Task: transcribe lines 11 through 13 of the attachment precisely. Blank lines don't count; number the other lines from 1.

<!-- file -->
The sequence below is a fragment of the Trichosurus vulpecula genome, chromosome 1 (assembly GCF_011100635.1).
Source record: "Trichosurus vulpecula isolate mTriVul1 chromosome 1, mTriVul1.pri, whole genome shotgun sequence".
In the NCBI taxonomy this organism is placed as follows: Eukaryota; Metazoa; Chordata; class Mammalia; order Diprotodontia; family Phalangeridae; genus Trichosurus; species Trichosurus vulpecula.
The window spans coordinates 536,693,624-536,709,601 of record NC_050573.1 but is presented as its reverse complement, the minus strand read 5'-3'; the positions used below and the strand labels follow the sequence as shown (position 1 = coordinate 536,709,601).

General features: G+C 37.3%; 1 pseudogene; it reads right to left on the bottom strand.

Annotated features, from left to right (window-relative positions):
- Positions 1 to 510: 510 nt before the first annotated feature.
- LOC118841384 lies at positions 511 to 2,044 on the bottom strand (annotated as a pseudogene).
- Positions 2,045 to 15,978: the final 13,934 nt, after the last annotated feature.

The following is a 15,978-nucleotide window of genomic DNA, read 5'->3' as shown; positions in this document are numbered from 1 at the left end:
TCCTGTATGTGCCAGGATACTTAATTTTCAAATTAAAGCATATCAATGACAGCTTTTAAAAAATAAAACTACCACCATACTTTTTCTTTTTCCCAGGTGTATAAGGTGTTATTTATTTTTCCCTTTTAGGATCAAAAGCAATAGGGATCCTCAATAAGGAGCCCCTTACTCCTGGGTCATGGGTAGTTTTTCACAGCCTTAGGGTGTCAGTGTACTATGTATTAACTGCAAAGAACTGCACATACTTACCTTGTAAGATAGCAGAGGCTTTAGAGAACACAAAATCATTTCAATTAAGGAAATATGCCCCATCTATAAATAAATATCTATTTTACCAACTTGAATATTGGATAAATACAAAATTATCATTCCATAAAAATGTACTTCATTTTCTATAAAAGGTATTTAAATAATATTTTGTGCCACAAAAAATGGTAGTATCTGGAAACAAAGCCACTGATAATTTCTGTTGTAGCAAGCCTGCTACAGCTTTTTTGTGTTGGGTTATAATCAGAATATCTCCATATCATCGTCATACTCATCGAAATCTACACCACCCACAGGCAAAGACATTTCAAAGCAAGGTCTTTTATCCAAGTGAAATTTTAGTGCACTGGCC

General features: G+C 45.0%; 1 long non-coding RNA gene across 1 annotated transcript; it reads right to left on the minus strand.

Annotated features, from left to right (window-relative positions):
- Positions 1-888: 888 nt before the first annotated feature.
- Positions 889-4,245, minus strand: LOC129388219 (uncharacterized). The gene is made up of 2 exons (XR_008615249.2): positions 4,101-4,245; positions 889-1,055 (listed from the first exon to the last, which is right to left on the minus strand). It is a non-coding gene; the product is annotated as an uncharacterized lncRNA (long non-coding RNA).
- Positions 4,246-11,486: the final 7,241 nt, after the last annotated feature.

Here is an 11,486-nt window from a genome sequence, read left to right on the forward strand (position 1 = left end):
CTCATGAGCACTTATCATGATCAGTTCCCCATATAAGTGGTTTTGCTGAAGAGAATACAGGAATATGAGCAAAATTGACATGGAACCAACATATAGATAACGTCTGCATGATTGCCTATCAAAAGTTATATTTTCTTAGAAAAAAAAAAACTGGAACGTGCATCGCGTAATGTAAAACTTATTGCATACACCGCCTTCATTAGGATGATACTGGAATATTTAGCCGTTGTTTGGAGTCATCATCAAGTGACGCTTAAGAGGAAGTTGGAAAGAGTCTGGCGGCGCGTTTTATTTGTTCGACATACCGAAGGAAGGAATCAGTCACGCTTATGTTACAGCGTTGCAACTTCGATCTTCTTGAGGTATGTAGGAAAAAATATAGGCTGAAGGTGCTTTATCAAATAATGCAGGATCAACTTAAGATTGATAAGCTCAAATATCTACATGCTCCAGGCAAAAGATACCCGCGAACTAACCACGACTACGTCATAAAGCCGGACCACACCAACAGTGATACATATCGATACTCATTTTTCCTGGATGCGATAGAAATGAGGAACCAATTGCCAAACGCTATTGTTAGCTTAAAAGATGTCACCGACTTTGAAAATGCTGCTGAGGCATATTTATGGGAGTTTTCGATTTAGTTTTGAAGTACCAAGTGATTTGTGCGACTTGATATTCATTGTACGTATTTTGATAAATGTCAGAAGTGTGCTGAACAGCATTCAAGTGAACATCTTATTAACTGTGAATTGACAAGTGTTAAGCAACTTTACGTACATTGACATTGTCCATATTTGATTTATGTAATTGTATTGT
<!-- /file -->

TCCTGTATGTGCCAGGATACTTAATTTTCAAATTAAAGCATATCAATGACAGCTTTTAAAAAATAAAACTACCACCATACTTTTTCTTTTTCCCAGGTGTATAAGGTGTTATTTATTTTTCCCTTTTAGGATCAAAAGCAATAGGGATCCTCAATAAGGAGCCCCTTACTCCTGGGTCATGGGTAGTTTTTCACAGCCTTAGGGTGTCAGTGTACTATGTATTAACTGCAAAGAACTGCACATACTTACCTTGTAAGATAGCAGAGGCTTTAGAGAACACAAAATCATTTCAATTAAGGAAATATGCCCCATCTATAAATAAATATCTATTTTACCAACTTGAATATTGGATAAATACAAAATTATCATTCCATAAAAATGTACTTCATTTTCTATAAAAGGTATTTAAATAATATTTTGTGCCACAAAAAATGGTAGTATCTGGAAACAAAGCCACTGATAATTTCTGTTGTAGCAAGCCTGCTACAGCTTTTTTGTGTTGGGTTATAATCAGAATATCTCCATATCATCGTCATACTCATCGAAATCTACACCACCCACAGGCAAAGACATTTCAAAGCAAGGTCTTTTATCCAAGTGAAATTTTAGTGCACTGGCC

General features: G+C 45.0%; 1 long non-coding RNA gene across 1 annotated transcript; it reads right to left on the minus strand.

Annotated features, from left to right (window-relative positions):